Well, consider the types of processed red meat many people eat but that are not included in the paleo diet: This includes processed items like hot dogs, luncheon meat, bacon and sausage.

Paleo dieters are encouraged to eat unprocessed meats – things like organic, grass-fed beef; organic pork; lamb; and free-range organic chickens. There’s a big difference in what happens to those meats before they reach your dinner plate and what is added to processed meats.

Heart difficulties and diabetes

A study at the Harvard School of Public Health shows that consuming processed meats can increase your risk of heart disease and diabetes. But the study did not find that people eating unprocessed red meat ran any kind of increased risk of problems.

The Harvard researchers reviewed and analyzed the results of about 20 studies that included more than 1,200,000 people from the United States and nine other countries in Europe, Australia and Asia.

In this research, unprocessed red meat included unprocessed meat from pork, lamb or beef but excluded chicken and other poultry. Processed meat included meats that were preserved by salting, curing, smoking or the addition of preservatives. This included salami, bacon, hot dogs, sausage and processed deli (luncheon) meats. The study did not consider the effects of vegetables or seafood.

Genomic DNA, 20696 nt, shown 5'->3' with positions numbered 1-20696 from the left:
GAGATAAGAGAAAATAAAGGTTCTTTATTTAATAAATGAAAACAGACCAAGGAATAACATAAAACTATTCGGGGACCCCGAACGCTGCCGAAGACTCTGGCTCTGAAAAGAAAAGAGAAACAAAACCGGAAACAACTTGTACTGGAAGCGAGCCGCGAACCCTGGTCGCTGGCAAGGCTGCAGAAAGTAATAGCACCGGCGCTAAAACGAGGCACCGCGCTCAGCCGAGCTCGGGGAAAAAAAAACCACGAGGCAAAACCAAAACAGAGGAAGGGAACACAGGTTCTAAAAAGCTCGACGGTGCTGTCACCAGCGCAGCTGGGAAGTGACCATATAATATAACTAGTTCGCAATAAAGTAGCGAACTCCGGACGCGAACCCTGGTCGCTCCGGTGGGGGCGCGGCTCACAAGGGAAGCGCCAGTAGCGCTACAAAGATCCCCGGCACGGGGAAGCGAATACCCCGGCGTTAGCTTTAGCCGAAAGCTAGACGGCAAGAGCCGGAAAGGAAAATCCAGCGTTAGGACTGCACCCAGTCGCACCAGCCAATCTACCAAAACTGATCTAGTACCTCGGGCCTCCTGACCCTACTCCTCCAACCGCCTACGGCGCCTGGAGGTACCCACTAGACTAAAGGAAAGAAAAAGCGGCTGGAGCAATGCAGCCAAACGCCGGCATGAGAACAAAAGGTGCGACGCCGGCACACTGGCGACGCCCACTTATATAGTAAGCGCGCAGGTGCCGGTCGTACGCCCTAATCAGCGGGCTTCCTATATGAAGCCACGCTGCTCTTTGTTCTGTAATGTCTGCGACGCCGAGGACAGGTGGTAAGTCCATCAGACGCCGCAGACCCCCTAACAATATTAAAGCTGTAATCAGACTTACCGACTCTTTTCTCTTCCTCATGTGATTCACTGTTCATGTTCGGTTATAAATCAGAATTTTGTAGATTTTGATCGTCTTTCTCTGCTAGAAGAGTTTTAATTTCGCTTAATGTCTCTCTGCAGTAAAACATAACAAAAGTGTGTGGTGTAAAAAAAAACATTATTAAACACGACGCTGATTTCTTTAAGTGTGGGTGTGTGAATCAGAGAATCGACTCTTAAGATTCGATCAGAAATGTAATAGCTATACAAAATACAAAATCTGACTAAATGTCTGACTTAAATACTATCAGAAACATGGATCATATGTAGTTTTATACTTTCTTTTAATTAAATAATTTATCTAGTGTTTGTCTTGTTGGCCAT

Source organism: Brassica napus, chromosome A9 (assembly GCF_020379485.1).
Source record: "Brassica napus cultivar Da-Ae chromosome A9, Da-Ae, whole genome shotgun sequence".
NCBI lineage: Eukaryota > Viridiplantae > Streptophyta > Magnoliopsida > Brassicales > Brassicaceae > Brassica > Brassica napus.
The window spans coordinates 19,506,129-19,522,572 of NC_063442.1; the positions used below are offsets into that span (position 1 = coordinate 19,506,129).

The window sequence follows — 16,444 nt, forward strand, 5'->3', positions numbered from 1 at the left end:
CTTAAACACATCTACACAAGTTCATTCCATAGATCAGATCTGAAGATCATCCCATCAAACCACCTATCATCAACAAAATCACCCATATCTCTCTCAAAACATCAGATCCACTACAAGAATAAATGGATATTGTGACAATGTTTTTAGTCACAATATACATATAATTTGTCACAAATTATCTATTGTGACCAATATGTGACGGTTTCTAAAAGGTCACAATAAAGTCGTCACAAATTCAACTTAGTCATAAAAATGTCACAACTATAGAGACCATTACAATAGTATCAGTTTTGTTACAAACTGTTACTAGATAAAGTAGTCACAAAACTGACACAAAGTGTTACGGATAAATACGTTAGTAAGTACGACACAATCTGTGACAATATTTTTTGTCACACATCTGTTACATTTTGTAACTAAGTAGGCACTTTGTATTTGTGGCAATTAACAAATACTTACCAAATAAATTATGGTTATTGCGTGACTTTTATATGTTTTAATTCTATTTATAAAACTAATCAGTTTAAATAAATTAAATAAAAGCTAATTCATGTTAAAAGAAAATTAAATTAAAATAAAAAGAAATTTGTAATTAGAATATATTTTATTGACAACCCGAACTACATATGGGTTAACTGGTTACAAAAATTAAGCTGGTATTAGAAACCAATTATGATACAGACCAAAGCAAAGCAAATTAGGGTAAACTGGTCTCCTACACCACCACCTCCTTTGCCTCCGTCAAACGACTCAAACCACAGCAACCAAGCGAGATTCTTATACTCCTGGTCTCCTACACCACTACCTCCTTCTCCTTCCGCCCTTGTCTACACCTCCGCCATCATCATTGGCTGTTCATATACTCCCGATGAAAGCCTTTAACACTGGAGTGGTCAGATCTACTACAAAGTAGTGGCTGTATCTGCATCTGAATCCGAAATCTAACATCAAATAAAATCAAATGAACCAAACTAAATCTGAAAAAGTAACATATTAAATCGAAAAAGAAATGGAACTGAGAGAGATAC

The analysis demonstrated, on average, that every daily serving of 50 grams of processed meat (that’s about one or two slices of luncheon meat or a hot dog) increases your chances of heart disease by about 42 percent. It also lifts the risk of diabetes by 19 percent.

“Although most dietary guidelines recommend reducing meat consumption, prior individual studies have shown mixed results for relationships between meat consumption and cardiovascular diseases and diabetes,” says researcher Renata Micha. “Most prior studies also did not separately consider the health effects of eating unprocessed red versus processed meats.”

Health protection